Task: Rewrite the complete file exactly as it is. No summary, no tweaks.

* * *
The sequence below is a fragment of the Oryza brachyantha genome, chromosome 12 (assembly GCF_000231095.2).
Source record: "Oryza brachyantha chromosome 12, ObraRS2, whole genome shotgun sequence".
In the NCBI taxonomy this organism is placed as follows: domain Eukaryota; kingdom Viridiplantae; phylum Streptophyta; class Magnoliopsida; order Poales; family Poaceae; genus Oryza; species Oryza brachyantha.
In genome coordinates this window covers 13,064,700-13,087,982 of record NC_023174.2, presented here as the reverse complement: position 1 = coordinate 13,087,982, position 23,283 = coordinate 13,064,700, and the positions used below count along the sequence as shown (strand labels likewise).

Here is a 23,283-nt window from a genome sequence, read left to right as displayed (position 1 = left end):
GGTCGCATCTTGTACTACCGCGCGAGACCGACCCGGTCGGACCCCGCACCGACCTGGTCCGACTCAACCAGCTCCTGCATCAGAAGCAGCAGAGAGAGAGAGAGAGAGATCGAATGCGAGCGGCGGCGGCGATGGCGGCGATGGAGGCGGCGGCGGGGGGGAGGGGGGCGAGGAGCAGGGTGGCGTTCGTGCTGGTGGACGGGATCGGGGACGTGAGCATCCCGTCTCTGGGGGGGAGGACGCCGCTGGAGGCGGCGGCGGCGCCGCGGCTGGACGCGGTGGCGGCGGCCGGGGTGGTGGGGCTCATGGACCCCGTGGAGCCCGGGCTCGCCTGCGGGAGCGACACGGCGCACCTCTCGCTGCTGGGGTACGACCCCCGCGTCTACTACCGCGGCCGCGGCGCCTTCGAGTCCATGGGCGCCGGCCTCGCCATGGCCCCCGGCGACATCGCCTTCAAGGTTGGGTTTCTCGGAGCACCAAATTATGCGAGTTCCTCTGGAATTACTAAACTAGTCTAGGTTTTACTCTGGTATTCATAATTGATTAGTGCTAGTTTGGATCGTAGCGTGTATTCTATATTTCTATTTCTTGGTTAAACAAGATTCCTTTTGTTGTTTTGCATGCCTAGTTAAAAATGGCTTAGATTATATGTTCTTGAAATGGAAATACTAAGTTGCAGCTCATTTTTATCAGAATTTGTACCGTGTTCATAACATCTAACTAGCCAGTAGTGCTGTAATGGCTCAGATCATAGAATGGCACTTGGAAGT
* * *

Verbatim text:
The sequence below is a fragment of the Oryza brachyantha genome, chromosome 12 (assembly GCF_000231095.2).
Source record: "Oryza brachyantha chromosome 12, ObraRS2, whole genome shotgun sequence".
In the NCBI taxonomy this organism is placed as follows: domain Eukaryota; kingdom Viridiplantae; phylum Streptophyta; class Magnoliopsida; order Poales; family Poaceae; genus Oryza; species Oryza brachyantha.
In genome coordinates this window covers 13,064,700-13,087,982 of record NC_023174.2, presented here as the reverse complement: position 1 = coordinate 13,087,982, position 23,283 = coordinate 13,064,700, and the positions used below count along the sequence as shown (strand labels likewise).

Here is a 23,283-nt window from a genome sequence, read left to right as displayed (position 1 = left end):
GGTCGCATCTTGTACTACCGCGCGAGACCGACCCGGTCGGACCCCGCACCGACCTGGTCCGACTCAACCAGCTCCTGCATCAGAAGCAGCAGAGAGAGAGAGAGAGAGATCGAATGCGAGCGGCGGCGGCGATGGCGGCGATGGAGGCGGCGGCGGGGGGGAGGGGGGCGAGGAGCAGGGTGGCGTTCGTGCTGGTGGACGGGATCGGGGACGTGAGCATCCCGTCTCTGGGGGGGAGGACGCCGCTGGAGGCGGCGGCGGCGCCGCGGCTGGACGCGGTGGCGGCGGCCGGGGTGGTGGGGCTCATGGACCCCGTGGAGCCCGGGCTCGCCTGCGGGAGCGACACGGCGCACCTCTCGCTGCTGGGGTACGACCCCCGCGTCTACTACCGCGGCCGCGGCGCCTTCGAGTCCATGGGCGCCGGCCTCGCCATGGCCCCCGGCGACATCGCCTTCAAGGTTGGGTTTCTCGGAGCACCAAATTATGCGAGTTCCTCTGGAATTACTAAACTAGTCTAGGTTTTACTCTGGTATTCATAATTGATTAGTGCTAGTTTGGATCGTAGCGTGTATTCTATATTTCTATTTCTTGGTTAAACAAGATTCCTTTTGTTGTTTTGCATGCCTAGTTAAAAATGGCTTAGATTATATGTTCTTGAAATGGAAATACTAAGTTGCAGCTCATTTTTATCAGAATTTGTACCGTGTTCATAACATCTAACTAGCCAGTAGTGCTGTAATGGCTCAGATCATAGAATGGCACTTGGAAGT